Newly hatched veligers have a distinct, elongated beak, two velar lobes, and a light-colored gut. The black eye spots and orange pigments on the foot are visible. Shell length is 350 – 370 µm and the shell has 1.5 whorls.
By day 4 the velar lobes have indented to form four lobes. The foot has expanded and the orange pigments multiply near the bottom portion of the foot. Phytoplankton makes the veliger digestive glands brown. The cilia on the lobes are used to aid the larvae in feeding, respiration and movement. Shell length is 440 – 470 µm and the shell has 2 whorls.
This 18 days old veliger has 6 lobes and a dark brown gut from feeding on phytoplankton. As the veliger approaches metamorphosis competency, the foot greatly expands, the adult operculum becomes visible and the orange foot pigment is starting to show dark spots. Some veligers exhibit swim-crawl behavior. The shell length is 830 - 1130 µm and has 3 whorls.
Around day 21 the veligers undergo metamorphosis. The conch veliger needs a metamorphic cue to settle. The metamorphosed conch absorbs its velar lobes and crawls with its foot. The eyes have migrated up the tentacles and the proboscis is used for grazing. The shell length two days after settlement is 1280 – 1760 µm.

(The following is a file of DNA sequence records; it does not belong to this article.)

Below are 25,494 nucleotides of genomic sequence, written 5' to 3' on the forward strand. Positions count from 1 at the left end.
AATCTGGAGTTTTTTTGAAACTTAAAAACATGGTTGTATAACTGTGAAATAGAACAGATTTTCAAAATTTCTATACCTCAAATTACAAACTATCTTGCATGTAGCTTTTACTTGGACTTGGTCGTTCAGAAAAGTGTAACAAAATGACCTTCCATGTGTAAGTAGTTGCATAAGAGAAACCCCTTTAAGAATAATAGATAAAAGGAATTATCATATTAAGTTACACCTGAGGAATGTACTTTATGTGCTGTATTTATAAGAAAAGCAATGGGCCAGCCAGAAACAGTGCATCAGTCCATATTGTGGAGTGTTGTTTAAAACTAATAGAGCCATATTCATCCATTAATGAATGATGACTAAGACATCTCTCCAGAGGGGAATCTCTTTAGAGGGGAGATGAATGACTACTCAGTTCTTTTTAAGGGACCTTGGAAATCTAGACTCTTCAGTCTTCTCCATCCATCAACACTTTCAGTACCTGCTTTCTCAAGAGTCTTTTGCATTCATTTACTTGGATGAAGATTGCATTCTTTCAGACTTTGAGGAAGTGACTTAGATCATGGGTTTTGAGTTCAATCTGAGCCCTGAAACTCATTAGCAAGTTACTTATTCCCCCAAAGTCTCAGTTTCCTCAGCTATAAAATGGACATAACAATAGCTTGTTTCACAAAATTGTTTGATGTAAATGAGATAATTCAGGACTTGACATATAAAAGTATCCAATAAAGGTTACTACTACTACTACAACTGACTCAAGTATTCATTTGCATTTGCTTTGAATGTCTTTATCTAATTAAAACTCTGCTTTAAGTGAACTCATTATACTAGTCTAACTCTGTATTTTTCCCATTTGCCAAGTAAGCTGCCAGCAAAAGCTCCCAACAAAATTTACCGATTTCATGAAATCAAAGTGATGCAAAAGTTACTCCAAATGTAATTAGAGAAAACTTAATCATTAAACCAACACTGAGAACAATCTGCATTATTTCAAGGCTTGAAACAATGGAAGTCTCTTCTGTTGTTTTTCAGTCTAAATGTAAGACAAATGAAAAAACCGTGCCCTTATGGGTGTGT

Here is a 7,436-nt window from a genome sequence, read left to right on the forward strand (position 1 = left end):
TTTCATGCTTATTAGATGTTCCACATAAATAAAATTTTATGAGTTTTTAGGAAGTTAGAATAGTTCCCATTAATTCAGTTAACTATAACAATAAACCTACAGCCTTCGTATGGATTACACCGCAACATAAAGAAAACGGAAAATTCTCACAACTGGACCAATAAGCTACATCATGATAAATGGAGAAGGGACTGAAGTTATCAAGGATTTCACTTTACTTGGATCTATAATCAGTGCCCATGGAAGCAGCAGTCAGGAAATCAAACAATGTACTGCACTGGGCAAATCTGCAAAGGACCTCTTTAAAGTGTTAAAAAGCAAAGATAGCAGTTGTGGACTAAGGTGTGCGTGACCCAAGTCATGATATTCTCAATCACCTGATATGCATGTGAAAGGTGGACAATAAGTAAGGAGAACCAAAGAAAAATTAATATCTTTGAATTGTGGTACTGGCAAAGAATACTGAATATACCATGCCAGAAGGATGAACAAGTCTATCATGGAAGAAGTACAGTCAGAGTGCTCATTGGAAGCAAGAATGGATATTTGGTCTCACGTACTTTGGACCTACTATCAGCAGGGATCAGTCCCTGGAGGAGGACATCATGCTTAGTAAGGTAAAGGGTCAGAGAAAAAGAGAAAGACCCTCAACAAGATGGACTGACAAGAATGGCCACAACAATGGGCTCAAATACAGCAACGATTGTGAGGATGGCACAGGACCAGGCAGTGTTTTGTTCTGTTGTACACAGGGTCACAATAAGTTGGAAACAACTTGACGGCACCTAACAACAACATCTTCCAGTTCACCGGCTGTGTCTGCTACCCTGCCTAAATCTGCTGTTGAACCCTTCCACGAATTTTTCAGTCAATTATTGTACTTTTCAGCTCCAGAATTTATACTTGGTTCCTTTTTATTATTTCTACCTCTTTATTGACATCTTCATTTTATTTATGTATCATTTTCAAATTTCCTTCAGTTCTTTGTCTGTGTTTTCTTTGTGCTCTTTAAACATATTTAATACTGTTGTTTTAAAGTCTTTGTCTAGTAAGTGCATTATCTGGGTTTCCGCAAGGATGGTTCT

This 1.5 cm (half an inch) juvenile conch is about 2 months old. In the wild, these juveniles would be buried and very hard to find!
It takes about 1 year for the conch to grow to 7 cm (3 inches). In the nursery they are fed prepared food from seaweed and chow.
Juvenile conch are ready to be stocked in grow out cages for ranching or released in the field for restoration at about 1 year of age at 7-9 cm (3-3.5 inches).
For the first month after metamorphosis the small juvenile conch are grown on mesh screens and fed flocculated diatoms.
Conch are extremely efficient gazers feeding on diatoms starting at a young age. As shown here they leave nothing behind (see top of image vs. bottom). In the wild, this function keeps seagrass beds healthy.
After the conch are one to two months old they are transferred to trays that are filled with sand. The sand helps the conch to develop their shells and mimics their natural environment.
Conch need to be 7-9 cm (3-3.5 inches) in shell length to be stocked for ranching or restoration. The largest conch in this photo is about 1 to 1.5 years old.
Ranch enclosures are used to grow the conch for food. The enclosures are secured to the sandy and seagrass substrate on the bottom and extend above the surface to limit predation.
The conch are stocked at 1-2 conch per square meter (10 square feet) in the pasture. The enclosure should be at least 25 meters (80 feet) in diameter. This density mimics that of the wild. If enclosures are stocked higher, then pasture rotation is necessary.
These conch range in age from 1 to 4 years old.
Size plays an important role in determining stocking and harvesting phases.
Photo Credit: H. Forrest Thomas
Juvenile conch are collected from the nursery tanks and relocated to the ranch enclosures via boat.
Conch are stocked into the wild for restoration by hand to ensure they are sheltered in the seagrass meadow.